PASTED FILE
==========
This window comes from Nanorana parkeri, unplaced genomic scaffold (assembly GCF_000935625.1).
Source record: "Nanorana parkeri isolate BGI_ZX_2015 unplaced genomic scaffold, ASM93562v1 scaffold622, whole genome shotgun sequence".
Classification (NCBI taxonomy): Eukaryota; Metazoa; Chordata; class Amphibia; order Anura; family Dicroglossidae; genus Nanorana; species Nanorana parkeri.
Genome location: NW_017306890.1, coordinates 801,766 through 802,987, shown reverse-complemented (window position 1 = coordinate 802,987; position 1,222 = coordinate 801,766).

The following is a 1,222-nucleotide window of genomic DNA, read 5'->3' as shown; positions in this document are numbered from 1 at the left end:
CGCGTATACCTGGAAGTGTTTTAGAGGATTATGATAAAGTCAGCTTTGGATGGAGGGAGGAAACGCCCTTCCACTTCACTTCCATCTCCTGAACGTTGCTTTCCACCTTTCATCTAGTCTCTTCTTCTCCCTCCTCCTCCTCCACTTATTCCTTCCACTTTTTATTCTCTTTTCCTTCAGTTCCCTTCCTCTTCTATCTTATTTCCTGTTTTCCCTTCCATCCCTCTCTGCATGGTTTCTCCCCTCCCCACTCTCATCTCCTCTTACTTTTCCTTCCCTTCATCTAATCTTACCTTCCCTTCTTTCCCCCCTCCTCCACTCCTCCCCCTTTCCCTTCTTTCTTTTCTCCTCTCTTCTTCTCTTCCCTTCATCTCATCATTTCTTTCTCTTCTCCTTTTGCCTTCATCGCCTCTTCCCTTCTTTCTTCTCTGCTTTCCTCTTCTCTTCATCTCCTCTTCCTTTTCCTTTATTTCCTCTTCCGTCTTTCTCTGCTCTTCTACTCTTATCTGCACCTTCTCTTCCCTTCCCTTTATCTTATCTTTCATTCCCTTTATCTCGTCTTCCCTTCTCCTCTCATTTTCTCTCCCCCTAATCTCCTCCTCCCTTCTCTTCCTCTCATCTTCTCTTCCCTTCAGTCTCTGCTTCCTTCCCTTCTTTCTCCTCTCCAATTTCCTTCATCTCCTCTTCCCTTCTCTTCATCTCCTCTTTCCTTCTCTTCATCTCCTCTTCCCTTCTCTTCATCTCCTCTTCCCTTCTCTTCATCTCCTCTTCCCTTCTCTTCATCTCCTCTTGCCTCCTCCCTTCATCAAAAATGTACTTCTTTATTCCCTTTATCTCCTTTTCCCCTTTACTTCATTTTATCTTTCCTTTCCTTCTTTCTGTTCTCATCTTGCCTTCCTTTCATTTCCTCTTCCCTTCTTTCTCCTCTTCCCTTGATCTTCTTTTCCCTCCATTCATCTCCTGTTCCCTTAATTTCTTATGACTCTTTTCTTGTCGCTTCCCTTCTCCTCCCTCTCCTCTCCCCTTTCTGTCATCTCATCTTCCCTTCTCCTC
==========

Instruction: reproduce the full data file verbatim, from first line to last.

This window comes from Nanorana parkeri, unplaced genomic scaffold (assembly GCF_000935625.1).
Source record: "Nanorana parkeri isolate BGI_ZX_2015 unplaced genomic scaffold, ASM93562v1 scaffold622, whole genome shotgun sequence".
Classification (NCBI taxonomy): Eukaryota; Metazoa; Chordata; class Amphibia; order Anura; family Dicroglossidae; genus Nanorana; species Nanorana parkeri.
Genome location: NW_017306890.1, coordinates 801,766 through 802,987, shown reverse-complemented (window position 1 = coordinate 802,987; position 1,222 = coordinate 801,766).

The following is a 1,222-nucleotide window of genomic DNA, read 5'->3' as shown; positions in this document are numbered from 1 at the left end:
CGCGTATACCTGGAAGTGTTTTAGAGGATTATGATAAAGTCAGCTTTGGATGGAGGGAGGAAACGCCCTTCCACTTCACTTCCATCTCCTGAACGTTGCTTTCCACCTTTCATCTAGTCTCTTCTTCTCCCTCCTCCTCCTCCACTTATTCCTTCCACTTTTTATTCTCTTTTCCTTCAGTTCCCTTCCTCTTCTATCTTATTTCCTGTTTTCCCTTCCATCCCTCTCTGCATGGTTTCTCCCCTCCCCACTCTCATCTCCTCTTACTTTTCCTTCCCTTCATCTAATCTTACCTTCCCTTCTTTCCCCCCTCCTCCACTCCTCCCCCTTTCCCTTCTTTCTTTTCTCCTCTCTTCTTCTCTTCCCTTCATCTCATCATTTCTTTCTCTTCTCCTTTTGCCTTCATCGCCTCTTCCCTTCTTTCTTCTCTGCTTTCCTCTTCTCTTCATCTCCTCTTCCTTTTCCTTTATTTCCTCTTCCGTCTTTCTCTGCTCTTCTACTCTTATCTGCACCTTCTCTTCCCTTCCCTTTATCTTATCTTTCATTCCCTTTATCTCGTCTTCCCTTCTCCTCTCATTTTCTCTCCCCCTAATCTCCTCCTCCCTTCTCTTCCTCTCATCTTCTCTTCCCTTCAGTCTCTGCTTCCTTCCCTTCTTTCTCCTCTCCAATTTCCTTCATCTCCTCTTCCCTTCTCTTCATCTCCTCTTTCCTTCTCTTCATCTCCTCTTCCCTTCTCTTCATCTCCTCTTCCCTTCTCTTCATCTCCTCTTCCCTTCTCTTCATCTCCTCTTGCCTCCTCCCTTCATCAAAAATGTACTTCTTTATTCCCTTTATCTCCTTTTCCCCTTTACTTCATTTTATCTTTCCTTTCCTTCTTTCTGTTCTCATCTTGCCTTCCTTTCATTTCCTCTTCCCTTCTTTCTCCTCTTCCCTTGATCTTCTTTTCCCTCCATTCATCTCCTGTTCCCTTAATTTCTTATGACTCTTTTCTTGTCGCTTCCCTTCTCCTCCCTCTCCTCTCCCCTTTCTGTCATCTCATCTTCCCTTCTCCTC